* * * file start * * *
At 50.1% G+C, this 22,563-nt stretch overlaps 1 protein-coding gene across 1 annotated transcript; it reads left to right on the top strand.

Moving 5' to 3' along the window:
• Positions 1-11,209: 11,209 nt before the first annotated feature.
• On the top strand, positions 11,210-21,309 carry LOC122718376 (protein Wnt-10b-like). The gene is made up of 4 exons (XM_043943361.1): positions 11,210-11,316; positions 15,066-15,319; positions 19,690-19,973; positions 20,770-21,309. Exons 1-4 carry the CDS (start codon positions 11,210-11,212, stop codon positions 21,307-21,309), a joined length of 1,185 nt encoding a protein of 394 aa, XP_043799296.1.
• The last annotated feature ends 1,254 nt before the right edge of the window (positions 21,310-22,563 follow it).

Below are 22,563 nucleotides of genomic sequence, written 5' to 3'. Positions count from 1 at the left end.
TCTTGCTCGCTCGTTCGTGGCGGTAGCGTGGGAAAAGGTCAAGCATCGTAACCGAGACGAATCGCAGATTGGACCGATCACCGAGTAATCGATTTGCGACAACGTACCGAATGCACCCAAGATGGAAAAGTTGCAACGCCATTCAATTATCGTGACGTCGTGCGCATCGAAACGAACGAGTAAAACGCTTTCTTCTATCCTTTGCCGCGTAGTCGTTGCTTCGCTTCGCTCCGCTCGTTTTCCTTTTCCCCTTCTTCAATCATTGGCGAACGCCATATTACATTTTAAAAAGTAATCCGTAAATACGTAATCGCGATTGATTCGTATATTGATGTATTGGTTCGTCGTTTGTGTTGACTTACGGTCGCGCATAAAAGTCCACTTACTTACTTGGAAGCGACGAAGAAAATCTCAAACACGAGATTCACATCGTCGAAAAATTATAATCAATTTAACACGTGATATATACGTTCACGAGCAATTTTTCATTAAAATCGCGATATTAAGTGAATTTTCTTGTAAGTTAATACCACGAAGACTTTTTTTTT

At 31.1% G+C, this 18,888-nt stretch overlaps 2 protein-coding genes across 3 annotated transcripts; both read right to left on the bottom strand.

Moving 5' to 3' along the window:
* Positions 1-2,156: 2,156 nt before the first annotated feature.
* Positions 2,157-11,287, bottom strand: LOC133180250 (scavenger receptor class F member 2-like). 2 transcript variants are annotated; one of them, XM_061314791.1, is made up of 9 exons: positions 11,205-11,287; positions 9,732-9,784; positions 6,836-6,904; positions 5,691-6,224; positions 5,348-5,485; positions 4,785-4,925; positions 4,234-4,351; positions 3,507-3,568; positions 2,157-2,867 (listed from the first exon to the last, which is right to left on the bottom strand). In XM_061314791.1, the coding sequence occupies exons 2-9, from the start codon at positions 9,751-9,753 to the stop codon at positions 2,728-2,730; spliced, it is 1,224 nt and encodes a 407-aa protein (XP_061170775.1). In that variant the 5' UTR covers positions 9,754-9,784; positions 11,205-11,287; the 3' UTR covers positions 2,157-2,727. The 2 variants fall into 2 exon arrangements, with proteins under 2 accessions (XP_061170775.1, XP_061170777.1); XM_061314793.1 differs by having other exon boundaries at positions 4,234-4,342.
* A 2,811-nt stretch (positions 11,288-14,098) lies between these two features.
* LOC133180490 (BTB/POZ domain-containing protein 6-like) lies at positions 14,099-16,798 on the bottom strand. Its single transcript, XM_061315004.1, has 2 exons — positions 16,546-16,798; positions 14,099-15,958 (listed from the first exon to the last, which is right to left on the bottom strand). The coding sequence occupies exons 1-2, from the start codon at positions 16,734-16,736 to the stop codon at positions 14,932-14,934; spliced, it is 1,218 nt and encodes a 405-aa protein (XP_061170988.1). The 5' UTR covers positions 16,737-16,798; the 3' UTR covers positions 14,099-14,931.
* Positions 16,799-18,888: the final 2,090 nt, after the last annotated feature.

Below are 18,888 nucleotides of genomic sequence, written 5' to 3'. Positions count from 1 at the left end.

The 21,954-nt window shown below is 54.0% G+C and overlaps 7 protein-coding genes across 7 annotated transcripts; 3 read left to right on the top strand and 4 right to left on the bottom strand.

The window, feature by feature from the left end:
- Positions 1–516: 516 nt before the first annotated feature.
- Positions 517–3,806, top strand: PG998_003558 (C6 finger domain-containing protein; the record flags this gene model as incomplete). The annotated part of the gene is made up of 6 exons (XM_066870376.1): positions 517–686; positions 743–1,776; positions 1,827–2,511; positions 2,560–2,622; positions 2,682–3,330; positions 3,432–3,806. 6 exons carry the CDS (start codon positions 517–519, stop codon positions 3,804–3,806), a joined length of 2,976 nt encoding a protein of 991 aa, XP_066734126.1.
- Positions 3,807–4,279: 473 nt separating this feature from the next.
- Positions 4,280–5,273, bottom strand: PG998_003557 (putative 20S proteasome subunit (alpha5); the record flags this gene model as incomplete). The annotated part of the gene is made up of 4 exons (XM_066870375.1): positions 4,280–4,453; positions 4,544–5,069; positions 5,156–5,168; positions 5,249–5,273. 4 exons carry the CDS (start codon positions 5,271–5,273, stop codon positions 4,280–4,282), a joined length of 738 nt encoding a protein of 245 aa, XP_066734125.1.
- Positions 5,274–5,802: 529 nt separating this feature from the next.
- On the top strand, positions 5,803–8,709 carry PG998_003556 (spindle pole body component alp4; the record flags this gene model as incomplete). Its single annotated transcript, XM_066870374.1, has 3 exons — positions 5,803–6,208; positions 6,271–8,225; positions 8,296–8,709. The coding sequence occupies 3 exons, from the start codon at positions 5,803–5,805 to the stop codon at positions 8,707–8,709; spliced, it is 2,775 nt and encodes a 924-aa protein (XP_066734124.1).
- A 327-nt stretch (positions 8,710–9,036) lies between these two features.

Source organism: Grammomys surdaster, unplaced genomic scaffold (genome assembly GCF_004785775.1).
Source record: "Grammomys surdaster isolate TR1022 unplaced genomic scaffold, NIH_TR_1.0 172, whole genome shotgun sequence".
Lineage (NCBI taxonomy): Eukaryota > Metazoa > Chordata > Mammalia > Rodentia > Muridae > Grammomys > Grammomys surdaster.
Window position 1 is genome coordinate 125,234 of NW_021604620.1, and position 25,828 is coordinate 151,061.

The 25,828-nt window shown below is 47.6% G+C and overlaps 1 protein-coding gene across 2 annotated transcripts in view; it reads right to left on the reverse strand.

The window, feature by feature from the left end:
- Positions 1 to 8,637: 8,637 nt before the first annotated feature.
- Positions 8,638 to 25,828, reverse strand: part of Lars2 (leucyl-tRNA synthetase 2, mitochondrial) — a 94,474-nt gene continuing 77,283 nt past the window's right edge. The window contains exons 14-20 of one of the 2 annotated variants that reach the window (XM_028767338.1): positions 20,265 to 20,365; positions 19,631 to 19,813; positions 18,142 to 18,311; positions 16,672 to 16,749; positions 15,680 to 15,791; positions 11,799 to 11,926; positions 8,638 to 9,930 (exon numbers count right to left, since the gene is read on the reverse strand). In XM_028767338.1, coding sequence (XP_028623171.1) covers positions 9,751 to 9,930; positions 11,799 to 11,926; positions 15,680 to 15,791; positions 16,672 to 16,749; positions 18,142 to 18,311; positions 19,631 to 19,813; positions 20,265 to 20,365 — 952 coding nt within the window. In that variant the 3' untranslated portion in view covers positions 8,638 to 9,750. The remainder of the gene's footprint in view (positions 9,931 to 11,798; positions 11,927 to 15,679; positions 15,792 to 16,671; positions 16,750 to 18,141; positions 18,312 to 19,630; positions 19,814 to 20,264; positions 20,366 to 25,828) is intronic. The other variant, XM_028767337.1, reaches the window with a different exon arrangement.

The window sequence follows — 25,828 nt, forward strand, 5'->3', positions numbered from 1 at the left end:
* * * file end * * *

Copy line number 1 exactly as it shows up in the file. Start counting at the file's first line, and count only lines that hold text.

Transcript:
At 50.1% G+C, this 22,563-nt stretch overlaps 1 protein-coding gene across 1 annotated transcript; it reads left to right on the top strand.